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Not necessarily simple, but some might think stupid...

What can you do with powdered goat's milk?

I may have to start a new topic for this one.

I know you can use it in baby formula and to make soap. Also, reconstituted use with cereal, out of the glass, substituting for baking.

This is a good place to start: Meyenberg Goat Milk Recipes

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I'm having people over tomorrow and making lasagne with asparagus and pesto as one of the courses. I won't have time to complete the entire recipe in one day so I need to do some prep today. Is it better to:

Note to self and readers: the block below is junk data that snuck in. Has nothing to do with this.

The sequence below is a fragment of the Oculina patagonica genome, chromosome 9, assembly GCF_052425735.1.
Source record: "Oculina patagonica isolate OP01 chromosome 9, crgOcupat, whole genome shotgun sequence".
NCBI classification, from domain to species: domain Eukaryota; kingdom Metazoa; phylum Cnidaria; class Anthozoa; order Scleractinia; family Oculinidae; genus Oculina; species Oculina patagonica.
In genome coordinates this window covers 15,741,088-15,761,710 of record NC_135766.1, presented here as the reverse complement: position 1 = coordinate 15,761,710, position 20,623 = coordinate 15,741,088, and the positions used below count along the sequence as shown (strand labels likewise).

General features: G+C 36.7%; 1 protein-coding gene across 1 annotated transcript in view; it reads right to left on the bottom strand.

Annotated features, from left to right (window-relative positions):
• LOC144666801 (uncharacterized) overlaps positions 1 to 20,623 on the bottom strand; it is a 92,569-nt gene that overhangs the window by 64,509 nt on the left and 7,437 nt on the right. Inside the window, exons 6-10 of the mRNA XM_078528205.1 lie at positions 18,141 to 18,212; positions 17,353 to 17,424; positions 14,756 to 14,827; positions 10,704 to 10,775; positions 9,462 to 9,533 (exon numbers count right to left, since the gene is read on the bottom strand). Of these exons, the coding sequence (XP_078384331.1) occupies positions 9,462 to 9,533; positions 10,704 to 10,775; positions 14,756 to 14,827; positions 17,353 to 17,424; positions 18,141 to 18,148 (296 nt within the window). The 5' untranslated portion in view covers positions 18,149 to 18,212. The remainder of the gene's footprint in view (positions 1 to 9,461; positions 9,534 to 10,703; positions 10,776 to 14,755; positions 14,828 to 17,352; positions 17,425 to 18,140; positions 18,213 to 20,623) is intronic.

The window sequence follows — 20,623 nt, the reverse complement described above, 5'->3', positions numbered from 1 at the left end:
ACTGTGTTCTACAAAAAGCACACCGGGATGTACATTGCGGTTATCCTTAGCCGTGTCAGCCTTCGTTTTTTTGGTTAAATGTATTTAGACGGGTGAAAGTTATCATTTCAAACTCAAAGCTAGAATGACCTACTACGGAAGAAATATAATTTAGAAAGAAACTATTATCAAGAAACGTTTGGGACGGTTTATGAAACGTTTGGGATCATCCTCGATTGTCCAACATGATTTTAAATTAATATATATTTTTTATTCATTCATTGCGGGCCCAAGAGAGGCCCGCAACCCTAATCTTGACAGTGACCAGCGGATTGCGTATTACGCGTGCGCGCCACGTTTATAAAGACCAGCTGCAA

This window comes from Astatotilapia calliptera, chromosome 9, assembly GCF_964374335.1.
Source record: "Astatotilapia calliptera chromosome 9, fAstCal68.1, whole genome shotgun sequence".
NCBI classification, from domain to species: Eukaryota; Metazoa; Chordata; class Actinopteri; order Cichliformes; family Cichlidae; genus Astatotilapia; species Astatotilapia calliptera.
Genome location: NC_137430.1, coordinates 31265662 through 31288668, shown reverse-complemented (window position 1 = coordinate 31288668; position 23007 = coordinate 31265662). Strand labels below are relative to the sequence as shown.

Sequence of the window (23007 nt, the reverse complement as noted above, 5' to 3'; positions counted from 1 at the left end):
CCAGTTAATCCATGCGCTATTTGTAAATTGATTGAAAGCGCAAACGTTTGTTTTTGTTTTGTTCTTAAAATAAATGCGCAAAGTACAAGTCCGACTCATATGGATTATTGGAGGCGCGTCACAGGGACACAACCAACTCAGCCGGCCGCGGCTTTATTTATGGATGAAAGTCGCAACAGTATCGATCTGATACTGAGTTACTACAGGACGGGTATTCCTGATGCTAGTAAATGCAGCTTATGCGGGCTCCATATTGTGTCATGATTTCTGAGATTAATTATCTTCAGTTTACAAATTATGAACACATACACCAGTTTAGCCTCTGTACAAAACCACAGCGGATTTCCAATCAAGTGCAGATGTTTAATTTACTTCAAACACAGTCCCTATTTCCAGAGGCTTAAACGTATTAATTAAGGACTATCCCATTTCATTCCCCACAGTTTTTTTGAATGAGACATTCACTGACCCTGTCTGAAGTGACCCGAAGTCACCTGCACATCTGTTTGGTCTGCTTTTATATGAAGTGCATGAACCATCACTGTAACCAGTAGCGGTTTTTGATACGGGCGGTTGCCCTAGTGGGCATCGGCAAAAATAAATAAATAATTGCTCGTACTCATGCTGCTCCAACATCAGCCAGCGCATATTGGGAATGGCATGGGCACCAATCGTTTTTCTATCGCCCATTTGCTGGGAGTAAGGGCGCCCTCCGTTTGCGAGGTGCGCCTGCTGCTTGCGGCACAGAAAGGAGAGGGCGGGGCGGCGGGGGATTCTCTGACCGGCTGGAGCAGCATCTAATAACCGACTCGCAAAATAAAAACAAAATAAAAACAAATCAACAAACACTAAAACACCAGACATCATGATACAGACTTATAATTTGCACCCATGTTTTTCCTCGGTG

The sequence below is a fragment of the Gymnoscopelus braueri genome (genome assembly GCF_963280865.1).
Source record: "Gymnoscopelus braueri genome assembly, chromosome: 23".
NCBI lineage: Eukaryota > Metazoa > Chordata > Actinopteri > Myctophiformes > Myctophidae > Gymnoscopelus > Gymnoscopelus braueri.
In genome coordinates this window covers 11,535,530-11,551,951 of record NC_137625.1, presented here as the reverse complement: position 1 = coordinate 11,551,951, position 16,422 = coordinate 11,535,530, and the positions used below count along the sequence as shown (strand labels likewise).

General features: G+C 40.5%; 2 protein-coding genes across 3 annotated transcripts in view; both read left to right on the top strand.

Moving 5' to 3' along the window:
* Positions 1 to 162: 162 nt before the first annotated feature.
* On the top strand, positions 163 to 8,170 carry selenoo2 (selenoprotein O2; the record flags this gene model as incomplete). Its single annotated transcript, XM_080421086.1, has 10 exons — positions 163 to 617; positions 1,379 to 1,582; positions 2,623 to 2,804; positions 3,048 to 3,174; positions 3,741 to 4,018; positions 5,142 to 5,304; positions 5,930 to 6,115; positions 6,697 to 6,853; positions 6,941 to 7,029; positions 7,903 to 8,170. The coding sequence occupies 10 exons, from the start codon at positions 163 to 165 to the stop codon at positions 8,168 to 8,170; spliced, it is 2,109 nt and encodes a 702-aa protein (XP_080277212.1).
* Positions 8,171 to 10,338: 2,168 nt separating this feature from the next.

A) Assemble the lasagna today and bake it tomorrow

B) Bake the lasagna today and reheat tomorrow

C) Get as much done today (make the sauce, pasta dough, blanch asparagus etc...) as possible and assemble and bake tomorrow?


Edited by Mallet (log)

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I'm having people over tomorrow and making lasagne with asparagus and pesto as one of the courses. I won't have time to complete the entire recipe in one day so I need to do some prep today. Is it better to:

A) Assemble the lasagna today and bake it tomorrow

B) Bake the lasagna today and reheat tomorrow

C) Get as much done today (make the sauce, pasta dough, blanch asparagus etc...) as possible and assemble and bake tomorrow?

Go with A or C. If you're using a beschamel and NOT ricotta go ahead and assemble it. If you're using ricotta, the tomato sauce may toughen it up and make it less creamy and soft, so use option C. Tell us how it turns out!